Lego Star Wars II: The Original Trilogy

Lego Star Wars didn't so much secure the support of a wide audience as capture, for entirely separate reasons, the hearts of two. Children warmed to its unpatronising approach and to adults it provided an antidote to George Lucas' wavering prequels.

For its successor - at first glance a project with everything to gain - the use of Episodes IV to VI as source material is, in the eyes of adults at least, of significant concern. Will innocent parody earn the same appreciation when applied to something treasured rather than tainted?

The likelihood is that it will, because Traveller's Tales' approach remains solely about play, and never about ridicule. Uninhibited play is the ambition. There is, for example, nothing to stop you approaching The Original Trilogy's vehicle-based levels as leisurely explorations, much like its (and its predecessor's) on-foot stages.

The Death Star trench run and Hoth defence won't tie you to a rail or linear route, instead welcoming the use of a wide range of vehicles and characters without the restriction of what's appropriate. The design philosophy is unsurprisingly generous, adding another three movies' worth of weapons, characters and vehicles to the original roster. But it's also concerned with lifting restrictions previously introduced.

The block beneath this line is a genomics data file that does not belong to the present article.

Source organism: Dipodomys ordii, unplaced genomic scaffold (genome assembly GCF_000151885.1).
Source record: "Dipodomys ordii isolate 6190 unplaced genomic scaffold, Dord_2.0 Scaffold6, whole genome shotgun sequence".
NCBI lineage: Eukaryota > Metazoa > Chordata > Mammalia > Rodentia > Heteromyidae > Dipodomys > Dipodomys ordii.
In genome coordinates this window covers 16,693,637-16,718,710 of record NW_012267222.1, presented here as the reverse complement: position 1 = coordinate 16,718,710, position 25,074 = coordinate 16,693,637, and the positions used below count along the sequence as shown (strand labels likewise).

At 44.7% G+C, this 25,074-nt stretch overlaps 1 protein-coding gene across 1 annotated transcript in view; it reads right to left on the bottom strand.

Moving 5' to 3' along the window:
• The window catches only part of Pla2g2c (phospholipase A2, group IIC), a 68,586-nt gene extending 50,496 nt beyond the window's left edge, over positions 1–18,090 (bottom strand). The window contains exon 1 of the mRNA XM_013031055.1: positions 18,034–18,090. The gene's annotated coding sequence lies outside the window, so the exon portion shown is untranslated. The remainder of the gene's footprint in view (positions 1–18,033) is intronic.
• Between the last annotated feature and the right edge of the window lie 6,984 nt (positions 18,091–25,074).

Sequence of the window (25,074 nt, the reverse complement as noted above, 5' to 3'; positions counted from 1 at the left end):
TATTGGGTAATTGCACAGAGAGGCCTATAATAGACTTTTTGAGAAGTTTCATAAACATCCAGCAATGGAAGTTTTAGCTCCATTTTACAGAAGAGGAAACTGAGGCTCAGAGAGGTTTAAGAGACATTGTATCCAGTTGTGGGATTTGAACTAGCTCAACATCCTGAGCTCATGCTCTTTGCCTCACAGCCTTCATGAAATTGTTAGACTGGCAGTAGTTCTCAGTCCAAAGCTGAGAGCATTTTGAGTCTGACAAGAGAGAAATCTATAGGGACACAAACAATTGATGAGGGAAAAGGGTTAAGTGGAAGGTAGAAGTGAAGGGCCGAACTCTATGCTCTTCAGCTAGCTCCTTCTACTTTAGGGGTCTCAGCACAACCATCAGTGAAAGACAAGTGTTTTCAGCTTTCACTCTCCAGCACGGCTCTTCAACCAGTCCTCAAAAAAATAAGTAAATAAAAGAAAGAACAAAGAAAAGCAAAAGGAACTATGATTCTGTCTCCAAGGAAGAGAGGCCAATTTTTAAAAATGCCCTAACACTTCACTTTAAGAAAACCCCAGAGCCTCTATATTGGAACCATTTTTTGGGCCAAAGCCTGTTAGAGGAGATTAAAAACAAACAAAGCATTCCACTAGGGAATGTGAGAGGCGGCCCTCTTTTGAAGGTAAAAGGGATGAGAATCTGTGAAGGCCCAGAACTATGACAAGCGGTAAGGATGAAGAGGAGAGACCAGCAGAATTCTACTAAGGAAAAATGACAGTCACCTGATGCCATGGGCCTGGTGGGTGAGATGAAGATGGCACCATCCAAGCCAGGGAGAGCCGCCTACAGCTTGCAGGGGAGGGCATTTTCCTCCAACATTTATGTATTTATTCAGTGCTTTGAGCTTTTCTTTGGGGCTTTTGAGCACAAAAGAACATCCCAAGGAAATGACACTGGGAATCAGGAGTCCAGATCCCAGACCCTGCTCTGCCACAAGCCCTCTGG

Construction abilities and block manoeuvres are no longer exclusive to Jedi characters, and ships assembled through the acquisition of hidden parts will, thanks to new bonus stages, have purposes beyond decoration.

There is no sense that development of The Original Trilogy was done on autopilot. Confronted with the need to turn a novelty item into something extendible, its developer has piled on a second helping of gimmicks and jovial references (to the universes of both Lego and Star Wars) while steadily reinforcing its foundations.

As if to question its perception as a kids'-title-cum-curio the game promises an adaptive difficulty level to widen its challenge factor to something that befits its broad market appeal.
The end result might not be a reinvention or even a particularly altered experience, but so long as it enjoys toying with itself, we'll look forward to playing.